In January of this year the Office for National Statistics published a report called ‘Household Income Inequality in the UK’. The statistics related to the financial year ending March 2020 and show that income inequality is at its greatest in ten years, and the gap between the richest in society and the rest of the population has widened in that ten year period. These figures were ‘pre-Covid’ but they reflect a pattern of inequality that has increased dramatically in the UK over a period of 40 years. Many in our society feel left behind and undervalued. How can we build a more equal society where different skills are appreciated and remunerated accordingly? How can we invest in training and opportunities for all people? How can we build a more equal society that is more resilient?
As Christians we need to be fully engaged with these questions. As has been said, politics is too important to be left to politicians! Inequality affects people’s personal wellbeing and health, ultimately it is a moral question which relates to if/how we love our neighbour. In a recent book called Reimagining Britain, the Archbishop of Canterbury, Justin Welby, writes that our faith in God leads to our being drawn into the political sphere, to engage with the big questions and challenges of the day: ‘times of change require contributions from every part of society’ he writes. He also argues that ‘there is today a lack of common values, owing to what was once a shared narrative of virtue in the Christian tradition’. With this in mind, we can see that the Church has a distinctive voice that can recall us to our best inclinations. As many wonder and worry what the future will look like, it’s important that people of faith speak up for values like the common good. It is vital that we argue for a society that is more equal, protects the most vulnerable, and in the process may well become more resilient.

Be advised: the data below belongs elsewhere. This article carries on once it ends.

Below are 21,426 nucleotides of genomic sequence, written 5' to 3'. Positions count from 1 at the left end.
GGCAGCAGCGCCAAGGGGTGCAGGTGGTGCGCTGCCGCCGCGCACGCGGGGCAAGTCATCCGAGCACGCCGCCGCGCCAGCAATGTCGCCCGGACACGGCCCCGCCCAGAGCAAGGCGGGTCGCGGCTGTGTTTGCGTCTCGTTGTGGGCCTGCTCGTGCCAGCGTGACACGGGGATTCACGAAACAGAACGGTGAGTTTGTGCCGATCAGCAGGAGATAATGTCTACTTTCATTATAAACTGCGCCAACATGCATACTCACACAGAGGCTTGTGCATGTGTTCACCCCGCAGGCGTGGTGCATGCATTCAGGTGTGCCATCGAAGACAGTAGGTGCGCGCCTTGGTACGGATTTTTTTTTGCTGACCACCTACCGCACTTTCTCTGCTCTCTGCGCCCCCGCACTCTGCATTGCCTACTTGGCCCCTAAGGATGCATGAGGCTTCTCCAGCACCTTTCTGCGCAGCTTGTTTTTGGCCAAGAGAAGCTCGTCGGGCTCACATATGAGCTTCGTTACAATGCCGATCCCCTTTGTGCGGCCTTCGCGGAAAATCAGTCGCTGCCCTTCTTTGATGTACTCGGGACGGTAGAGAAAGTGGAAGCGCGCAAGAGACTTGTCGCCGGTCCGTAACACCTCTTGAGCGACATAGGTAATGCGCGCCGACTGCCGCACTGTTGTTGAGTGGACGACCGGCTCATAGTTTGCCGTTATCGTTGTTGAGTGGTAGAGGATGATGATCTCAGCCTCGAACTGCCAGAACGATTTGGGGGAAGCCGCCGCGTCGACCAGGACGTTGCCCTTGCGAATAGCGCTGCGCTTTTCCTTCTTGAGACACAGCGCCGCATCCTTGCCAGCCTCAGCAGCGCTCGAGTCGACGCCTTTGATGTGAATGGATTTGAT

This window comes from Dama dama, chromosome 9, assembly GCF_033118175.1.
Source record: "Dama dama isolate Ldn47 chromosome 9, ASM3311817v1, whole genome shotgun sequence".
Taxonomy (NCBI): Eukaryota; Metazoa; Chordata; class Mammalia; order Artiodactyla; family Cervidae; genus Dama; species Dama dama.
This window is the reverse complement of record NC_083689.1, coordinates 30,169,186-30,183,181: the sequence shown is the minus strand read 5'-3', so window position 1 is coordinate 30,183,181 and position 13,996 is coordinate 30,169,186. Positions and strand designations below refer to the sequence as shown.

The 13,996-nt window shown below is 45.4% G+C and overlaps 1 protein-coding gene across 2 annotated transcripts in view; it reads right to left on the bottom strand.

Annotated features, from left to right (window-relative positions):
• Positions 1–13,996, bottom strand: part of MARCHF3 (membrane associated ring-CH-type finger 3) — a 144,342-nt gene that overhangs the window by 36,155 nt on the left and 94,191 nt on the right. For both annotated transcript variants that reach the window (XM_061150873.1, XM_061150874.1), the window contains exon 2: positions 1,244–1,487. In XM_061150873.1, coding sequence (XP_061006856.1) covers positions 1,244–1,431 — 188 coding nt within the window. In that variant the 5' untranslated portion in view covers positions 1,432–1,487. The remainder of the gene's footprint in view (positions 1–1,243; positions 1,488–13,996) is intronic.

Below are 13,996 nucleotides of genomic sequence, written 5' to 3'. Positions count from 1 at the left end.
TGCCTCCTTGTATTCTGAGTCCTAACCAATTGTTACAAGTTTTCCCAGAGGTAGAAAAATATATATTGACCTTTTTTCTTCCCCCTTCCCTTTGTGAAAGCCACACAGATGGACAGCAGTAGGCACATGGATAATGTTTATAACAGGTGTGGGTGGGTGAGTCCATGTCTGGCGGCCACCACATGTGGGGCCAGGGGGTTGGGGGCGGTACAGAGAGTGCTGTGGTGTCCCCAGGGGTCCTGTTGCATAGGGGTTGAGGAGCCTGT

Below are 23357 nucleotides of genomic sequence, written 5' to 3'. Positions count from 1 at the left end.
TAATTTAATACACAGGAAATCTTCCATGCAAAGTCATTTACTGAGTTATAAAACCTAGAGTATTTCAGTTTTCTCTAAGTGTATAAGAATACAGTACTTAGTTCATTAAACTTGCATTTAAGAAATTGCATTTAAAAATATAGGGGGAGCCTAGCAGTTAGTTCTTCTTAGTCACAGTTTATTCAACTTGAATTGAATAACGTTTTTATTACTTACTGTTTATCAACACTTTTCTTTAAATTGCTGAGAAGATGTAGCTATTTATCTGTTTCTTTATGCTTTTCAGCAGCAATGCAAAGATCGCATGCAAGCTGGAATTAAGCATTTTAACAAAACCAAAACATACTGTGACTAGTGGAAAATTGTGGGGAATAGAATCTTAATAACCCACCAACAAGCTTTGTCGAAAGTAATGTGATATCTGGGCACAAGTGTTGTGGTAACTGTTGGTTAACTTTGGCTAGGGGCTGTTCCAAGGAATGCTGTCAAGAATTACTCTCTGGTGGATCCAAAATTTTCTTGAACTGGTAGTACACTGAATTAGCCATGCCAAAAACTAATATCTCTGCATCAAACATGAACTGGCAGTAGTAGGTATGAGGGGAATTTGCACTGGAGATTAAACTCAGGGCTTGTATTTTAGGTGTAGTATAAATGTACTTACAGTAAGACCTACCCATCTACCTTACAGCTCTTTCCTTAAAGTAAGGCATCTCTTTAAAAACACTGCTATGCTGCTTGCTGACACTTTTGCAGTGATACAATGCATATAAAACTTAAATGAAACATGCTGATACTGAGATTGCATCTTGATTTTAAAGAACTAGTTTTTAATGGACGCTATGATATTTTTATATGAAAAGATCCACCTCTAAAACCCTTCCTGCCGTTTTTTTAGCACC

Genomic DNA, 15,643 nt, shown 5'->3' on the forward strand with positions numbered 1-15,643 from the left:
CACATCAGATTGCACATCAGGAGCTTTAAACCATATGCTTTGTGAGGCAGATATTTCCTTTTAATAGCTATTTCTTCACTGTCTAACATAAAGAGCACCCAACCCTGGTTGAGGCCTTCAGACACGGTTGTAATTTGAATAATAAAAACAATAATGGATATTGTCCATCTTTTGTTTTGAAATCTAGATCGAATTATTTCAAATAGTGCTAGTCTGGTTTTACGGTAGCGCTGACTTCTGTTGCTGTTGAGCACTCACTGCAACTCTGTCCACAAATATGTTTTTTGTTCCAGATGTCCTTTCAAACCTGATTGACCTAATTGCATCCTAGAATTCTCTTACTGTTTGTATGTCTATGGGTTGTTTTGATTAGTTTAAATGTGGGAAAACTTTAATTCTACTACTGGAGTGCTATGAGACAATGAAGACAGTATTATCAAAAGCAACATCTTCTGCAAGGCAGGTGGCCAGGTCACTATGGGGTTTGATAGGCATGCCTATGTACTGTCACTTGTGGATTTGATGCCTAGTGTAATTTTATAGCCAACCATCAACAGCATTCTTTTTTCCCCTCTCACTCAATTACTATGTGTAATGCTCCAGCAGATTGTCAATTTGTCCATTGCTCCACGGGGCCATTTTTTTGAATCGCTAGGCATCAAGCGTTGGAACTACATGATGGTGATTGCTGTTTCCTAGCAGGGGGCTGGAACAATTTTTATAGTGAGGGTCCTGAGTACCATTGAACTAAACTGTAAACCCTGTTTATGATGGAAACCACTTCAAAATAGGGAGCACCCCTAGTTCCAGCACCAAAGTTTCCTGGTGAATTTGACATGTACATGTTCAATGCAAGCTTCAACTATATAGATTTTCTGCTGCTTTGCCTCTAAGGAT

It is a positive sign that the language of the common good seems to be reappearing. The pandemic may have shown us that materialism and rugged individualism are a diminishment of our shared humanity, and that love of neighbour and mutuality help us all to live well. We all have a part to play in promoting the common good and the ways it makes societies and economies stronger. As Christians, we have a distinctive voice that is grounded in our faith in God’s goodness and God’s love for all. Jim Wallis, a theologian working in the US, wrote in The (Un)common Good, ‘We people of faith, at our best, may be the ultimate independents, engaged in politics only because of the people and issues that command our moral attention, and willing to challenge all political sides on behalf of them. Fighting for biblical justice and the common good, not partisan political goals, will be the core of faithful politics…responding to the call for the common good is always a very personal decision. My hope and prayer is that we will all decide for the common good in our personal and public lives and that we will teach our children to do likewise.’ I also hope that we will decide to work for and promote the common good. Our faith gives us perspectives and insights that bring light and healing to conversations in the wider society. As people of faith we can champion the values that reflect our faith in Christ. The demands and the opportunities of the present and the future are too important to be left to others, we all need to engage with the challenges ahead and be confident that as people of faith we have perspectives that deserve to be heard and can make a real difference in the way we all think and act.